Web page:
Black Panther Soundtrack: Diverse, Audacious and Flawed

For many, Black Panther feels like that first breath of oxygen after a long time underwater. Black Panther welcomes a new vision of blackness and presents a new way to comprehend black identity. The soundtrack, titled Black Panther: The Album, Music and Inspired By, undertakes an equally ambitious effort. With African-American rapper, producer, and curator Kendrick Lamar seated at the helm, the soundtrack works to supplement the cultural phenomenon that is the film with its own symbolic significance.

Like the film, the soundtrack presents a dazzling array of black artists, performing in styles that are equally diverse and authentic. Rap and trap, Afro-beat, R&B, soul, and gqom genres come together as a team. Synthesized African percussion, trap music pulsations, complex rhythms, performed by South African artists, underscore the beauty that is the African diaspora.

The album is at its best when it’s an artistic endeavor – experimental, open-minded, and involving artists who bring a global perspective to the table. Sadly, the album doesn’t only operate with this agenda in mind, and a few tracks bring down the album as a whole. While many moments from the star-studded album undoubtedly shine, these same moments can be lost in a track that isn’t edited well enough to showcase their beauty and originality.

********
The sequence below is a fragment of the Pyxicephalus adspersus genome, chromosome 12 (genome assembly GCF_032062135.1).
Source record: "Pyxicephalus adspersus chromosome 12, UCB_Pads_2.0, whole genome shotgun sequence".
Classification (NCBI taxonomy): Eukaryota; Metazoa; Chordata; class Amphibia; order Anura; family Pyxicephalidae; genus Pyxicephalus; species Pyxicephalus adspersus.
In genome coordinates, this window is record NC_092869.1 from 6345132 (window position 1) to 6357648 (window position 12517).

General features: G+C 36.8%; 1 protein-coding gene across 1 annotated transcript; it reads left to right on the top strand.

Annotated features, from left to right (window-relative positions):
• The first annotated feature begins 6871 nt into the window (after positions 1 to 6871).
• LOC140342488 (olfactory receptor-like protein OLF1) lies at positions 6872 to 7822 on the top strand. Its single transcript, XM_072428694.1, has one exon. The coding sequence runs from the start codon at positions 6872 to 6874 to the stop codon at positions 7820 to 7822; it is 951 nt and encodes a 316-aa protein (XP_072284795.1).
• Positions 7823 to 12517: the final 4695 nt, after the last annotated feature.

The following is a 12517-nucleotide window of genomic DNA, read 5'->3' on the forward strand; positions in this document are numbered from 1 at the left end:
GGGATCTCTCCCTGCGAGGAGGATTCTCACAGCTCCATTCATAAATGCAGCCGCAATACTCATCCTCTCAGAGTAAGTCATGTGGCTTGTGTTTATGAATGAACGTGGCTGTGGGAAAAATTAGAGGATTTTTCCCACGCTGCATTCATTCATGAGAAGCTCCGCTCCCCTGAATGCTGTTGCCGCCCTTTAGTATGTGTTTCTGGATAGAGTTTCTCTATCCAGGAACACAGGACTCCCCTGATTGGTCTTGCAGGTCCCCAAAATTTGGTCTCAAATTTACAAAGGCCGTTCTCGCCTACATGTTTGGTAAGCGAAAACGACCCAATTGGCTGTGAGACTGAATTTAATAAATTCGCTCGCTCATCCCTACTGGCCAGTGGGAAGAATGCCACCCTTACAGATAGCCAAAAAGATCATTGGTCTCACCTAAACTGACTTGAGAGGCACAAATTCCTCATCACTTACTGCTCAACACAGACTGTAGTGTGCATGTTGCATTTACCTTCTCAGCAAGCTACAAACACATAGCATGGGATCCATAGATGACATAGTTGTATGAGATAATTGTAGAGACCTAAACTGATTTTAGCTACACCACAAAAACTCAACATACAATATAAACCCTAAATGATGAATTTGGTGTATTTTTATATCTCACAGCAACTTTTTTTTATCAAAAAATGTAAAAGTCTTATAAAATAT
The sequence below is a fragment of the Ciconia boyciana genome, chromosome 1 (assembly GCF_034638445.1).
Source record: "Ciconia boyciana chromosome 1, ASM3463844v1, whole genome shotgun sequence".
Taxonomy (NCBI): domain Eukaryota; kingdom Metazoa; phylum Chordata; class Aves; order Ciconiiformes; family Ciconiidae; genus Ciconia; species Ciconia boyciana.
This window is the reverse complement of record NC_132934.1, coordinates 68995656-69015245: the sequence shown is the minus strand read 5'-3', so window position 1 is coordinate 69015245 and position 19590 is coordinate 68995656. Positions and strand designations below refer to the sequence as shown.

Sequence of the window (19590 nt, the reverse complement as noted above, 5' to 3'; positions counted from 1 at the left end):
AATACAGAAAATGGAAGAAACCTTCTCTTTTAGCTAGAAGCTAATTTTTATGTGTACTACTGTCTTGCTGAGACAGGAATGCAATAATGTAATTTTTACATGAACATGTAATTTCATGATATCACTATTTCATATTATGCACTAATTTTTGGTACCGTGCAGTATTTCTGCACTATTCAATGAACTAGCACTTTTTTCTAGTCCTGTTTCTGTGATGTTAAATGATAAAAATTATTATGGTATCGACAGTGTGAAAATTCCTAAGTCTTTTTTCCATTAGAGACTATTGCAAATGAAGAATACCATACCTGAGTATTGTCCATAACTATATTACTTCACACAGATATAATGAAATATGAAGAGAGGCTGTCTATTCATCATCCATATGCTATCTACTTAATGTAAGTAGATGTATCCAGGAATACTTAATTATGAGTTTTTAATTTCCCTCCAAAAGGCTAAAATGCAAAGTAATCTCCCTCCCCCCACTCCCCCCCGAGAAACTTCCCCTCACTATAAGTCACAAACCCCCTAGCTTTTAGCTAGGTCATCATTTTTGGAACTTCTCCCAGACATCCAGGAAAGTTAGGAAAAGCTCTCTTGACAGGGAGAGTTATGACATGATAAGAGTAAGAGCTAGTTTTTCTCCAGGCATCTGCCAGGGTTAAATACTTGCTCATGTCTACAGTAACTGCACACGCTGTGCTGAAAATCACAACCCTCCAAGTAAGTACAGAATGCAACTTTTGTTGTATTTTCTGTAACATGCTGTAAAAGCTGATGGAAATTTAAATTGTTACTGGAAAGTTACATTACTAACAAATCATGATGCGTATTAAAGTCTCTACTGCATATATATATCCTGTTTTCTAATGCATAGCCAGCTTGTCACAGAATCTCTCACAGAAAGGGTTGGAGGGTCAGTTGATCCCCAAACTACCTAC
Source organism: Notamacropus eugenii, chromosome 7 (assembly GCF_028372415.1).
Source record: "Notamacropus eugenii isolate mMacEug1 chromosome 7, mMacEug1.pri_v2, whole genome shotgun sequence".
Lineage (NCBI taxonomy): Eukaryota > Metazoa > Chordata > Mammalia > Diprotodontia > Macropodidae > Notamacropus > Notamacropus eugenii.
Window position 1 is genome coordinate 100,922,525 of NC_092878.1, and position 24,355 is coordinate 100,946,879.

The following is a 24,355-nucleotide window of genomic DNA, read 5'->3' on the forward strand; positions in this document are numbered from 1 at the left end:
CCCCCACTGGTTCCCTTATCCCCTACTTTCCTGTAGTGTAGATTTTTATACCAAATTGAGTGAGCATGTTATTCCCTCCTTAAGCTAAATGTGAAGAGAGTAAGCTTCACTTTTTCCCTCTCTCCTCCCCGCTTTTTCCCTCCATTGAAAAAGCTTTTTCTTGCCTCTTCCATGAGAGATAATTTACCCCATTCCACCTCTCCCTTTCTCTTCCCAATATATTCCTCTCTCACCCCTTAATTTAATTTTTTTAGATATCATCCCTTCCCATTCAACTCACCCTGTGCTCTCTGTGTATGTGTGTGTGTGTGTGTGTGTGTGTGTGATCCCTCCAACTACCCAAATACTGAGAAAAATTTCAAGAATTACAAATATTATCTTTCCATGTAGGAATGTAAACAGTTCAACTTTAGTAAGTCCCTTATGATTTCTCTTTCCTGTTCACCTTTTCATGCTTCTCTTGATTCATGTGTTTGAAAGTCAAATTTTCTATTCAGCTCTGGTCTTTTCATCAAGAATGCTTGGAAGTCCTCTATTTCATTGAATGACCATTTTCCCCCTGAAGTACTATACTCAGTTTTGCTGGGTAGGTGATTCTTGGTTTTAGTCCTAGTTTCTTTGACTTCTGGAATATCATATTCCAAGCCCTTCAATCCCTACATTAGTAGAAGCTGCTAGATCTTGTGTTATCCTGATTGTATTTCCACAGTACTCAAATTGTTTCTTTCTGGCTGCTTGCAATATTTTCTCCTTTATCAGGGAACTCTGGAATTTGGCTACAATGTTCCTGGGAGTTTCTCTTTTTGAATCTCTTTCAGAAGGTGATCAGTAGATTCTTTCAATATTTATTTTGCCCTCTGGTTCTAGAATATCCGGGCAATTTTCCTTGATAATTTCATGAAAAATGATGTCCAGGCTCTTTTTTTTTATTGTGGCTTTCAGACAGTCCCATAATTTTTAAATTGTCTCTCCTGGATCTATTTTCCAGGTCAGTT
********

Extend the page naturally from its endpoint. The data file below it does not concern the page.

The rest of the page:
In short, Lamar seized an opportunity, but only in part. Every track on this album could have featured performances from Pan-African artists, every track could have had Zulu language spoken at points, incorporating African culture into the production. Instead, part of the soundtrack carries this artistic image, while some tracks come off as typical, mainstream hip-hop, designed more to sell than to provoke thought or debate.

There are songs that soar and songs that fall flat. The California rap collective SOB x RBE delivers the song “Paramedic!” with self-assured swagger, providing the sort of “banger” that fans expect from Lamar. Khalid, one of R&B’s latest rising stars, croons over a relaxed groove peppered with electronic Kalimba beats (an African thumb piano) on the “The Ways.” I won’t stretch the truth – this track is not particularly profound. However, this song works as an endearing laid-back paean dedicated to the singer’s “power girl.”

An auto-tuned Swae Lee from the rap duo Rae Sremmurd tells his girl that her “mind is her contribution.” Like I said, it’s not spectacularly deep, but the song still aligns with the film’s theme of female empowerment and deviates from the way women are traditionally talked about in hip-hop. Halfway through the track, Lamar reveals that he has been lurking in the song’s shadows the entire time. Here, we are tipped off that he acts as an omnipresent conductor throughout the album as he unexpectedly throws in his own utterances during Swae’s verse.

The film’s riotous car-chase scene is accompanied by the complex and intensely lyrical sojourn that is the song “Opps.” This unlikely hit will blind any unprepared listener. It’s not surprising that Vince Staples shines through the track’s heavy pulses, but who is Yugen Blakrok? Well, she surely earns her place as the first South African artist heard thus far on the soundtrack. The self-proclaimed sorceress spellbinds as she delivers complex bars with a rapid rhythm and sonorous voice.